Transport Ministry, on Wednesday, said the office was working on allowing airports which meet aviation guidelines to accommodate private jets once the Maldives reopens its borders to tourists.
Transport Ministry officials were summoned for a virtual meeting of the Parliament’s National Development and Heritage Committee for questioning regarding the Transport Ministry’s operations amid the coronavirus outbreak on Wednesday night.
In response to a question, Minister of State for Transport, Ahmed Zuhair said the government did not expect a large volume of flights immediately after the country reopens its borders to tourists.
“When we reopen for tourism, [the volume of flights] will not be up to par with expectations, immediately. We expect it will attract charters and private jets,” said Zuhair.
The Tourism Ministry has announced plans to reopen Maldives’ borders to tourists in July, and is finalizing guidelines to practice “safe tourism”.
Zuhair said the Transport Ministry was working on allowing a few more airports in addition to the Velana International Airport to operate private jets.
Other airports in the country which have the capacity to accommodate private jets include N. Maafaru Airport, A. Dh. Maamingili Airport, Dh. Kudahuvadhoo Airport, G. A. Kooddoo Airport and Gan International Airport.
Zuhair said the Transport Ministry was drafting aviation guidelines which fall in line with the standards set by International Civil Aviation Organization (ICAO), International Air Transport Association (IATA), Civil Aviation Authority (CAA) and Health Protection Agency (HPA), based on which it will grant permission for airports to accommodate private jets.
The Transport Ministry is in the process of finalizing the guidelines.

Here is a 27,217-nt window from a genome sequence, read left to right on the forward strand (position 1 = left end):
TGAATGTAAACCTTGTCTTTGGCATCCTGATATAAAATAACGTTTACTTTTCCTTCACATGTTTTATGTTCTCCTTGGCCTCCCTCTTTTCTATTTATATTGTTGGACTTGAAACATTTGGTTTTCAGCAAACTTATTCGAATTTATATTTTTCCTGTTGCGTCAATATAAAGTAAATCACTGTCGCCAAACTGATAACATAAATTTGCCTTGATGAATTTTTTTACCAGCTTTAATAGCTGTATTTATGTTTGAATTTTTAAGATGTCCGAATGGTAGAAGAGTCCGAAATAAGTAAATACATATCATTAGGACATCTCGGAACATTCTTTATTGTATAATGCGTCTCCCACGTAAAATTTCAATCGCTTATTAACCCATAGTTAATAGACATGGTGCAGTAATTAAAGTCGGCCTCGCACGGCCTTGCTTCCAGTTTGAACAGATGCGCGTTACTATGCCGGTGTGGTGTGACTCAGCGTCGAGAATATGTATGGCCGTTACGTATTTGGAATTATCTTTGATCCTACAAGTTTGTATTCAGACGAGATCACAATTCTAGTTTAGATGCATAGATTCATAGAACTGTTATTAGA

Zuhair noted that though Maldives may reopen its borders, the volume of tourists who will stream into the country will depend on whether or not other countries also reopen borders and lift other coronavirus restrictions.
He said the Transport Minsitry expected to gain a clearer picture of the level of demand to operate international flights to Maldives over the next two to three weeks.
Maldives identified its first coronavirus case on March 7, and declared a state of public health emergency over the pandemic four days later on March 11. It ceased the issuance of on-arrival visas and closed its borders on March 27.
While coronavirus cases had initially been restricted to resorts and safaris, and later quarantine facilities holding inbound travelers, Male’ City identified its first coronavirus case on April 15, prompting a city-wide lockdown and a nationwide ban on nonessential travel.
The populous capital has since become the epicenter of the coronavirus outbreak in the country, contributing to over 90 percent of the total cases.
Maldives has recorded 1,850 coronavirus cases, 32 percent of whom are Maldivians, while the remaining 68 percent are foreign nationals. 1,005 people – making for 54 percent of total coronavirus cases – are Bangladeshis. The rest of the coronavirus cases include 608 Maldivians, 187 Indians, 23 Nepalese, and 11 Italians.
While 1,841 people are confirmed to have contracted the new coronavirus in Maldives, this includes 644 people who have since made full recoveries. Seven have died from complications.